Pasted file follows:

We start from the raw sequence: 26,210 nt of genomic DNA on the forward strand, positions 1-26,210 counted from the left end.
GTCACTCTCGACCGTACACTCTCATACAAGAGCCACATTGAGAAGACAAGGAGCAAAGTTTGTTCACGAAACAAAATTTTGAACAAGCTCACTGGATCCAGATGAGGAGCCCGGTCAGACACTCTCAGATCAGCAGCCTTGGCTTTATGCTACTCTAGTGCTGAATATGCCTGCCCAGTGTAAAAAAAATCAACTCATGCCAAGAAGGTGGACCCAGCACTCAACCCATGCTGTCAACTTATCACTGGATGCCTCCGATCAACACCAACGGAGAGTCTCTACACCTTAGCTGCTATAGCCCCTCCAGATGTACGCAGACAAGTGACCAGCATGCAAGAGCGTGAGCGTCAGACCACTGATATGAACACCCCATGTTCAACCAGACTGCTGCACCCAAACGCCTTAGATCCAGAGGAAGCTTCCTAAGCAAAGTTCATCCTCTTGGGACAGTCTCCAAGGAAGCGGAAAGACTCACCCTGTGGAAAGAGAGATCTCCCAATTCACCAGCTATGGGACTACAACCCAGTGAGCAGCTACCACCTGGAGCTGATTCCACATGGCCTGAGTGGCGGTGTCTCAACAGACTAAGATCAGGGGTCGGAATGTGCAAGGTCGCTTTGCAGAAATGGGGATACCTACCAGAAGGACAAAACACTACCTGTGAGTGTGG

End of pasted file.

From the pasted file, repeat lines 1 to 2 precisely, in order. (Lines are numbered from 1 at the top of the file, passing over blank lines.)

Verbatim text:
We start from the raw sequence: 26,210 nt of genomic DNA on the forward strand, positions 1-26,210 counted from the left end.
GTCACTCTCGACCGTACACTCTCATACAAGAGCCACATTGAGAAGACAAGGAGCAAAGTTTGTTCACGAAACAAAATTTTGAACAAGCTCACTGGATCCAGATGAGGAGCCCGGTCAGACACTCTCAGATCAGCAGCCTTGGCTTTATGCTACTCTAGTGCTGAATATGCCTGCCCAGTGTAAAAAAAATCAACTCATGCCAAGAAGGTGGACCCAGCACTCAACCCATGCTGTCAACTTATCACTGGATGCCTCCGATCAACACCAACGGAGAGTCTCTACACCTTAGCTGCTATAGCCCCTCCAGATGTACGCAGACAAGTGACCAGCATGCAAGAGCGTGAGCGTCAGACCACTGATATGAACACCCCATGTTCAACCAGACTGCTGCACCCAAACGCCTTAGATCCAGAGGAAGCTTCCTAAGCAAAGTTCATCCTCTTGGGACAGTCTCCAAGGAAGCGGAAAGACTCACCCTGTGGAAAGAGAGATCTCCCAATTCACCAGCTATGGGACTACAACCCAGTGAGCAGCTACCACCTGGAGCTGATTCCACATGGCCTGAGTGGCGGTGTCTCAACAGACTAAGATCAGGGGTCGGAATGTGCAAGGTCGCTTTGCAGAAATGGGGATACCTACCAGAAGGACAAAACACTACCTGTGAGTGTGG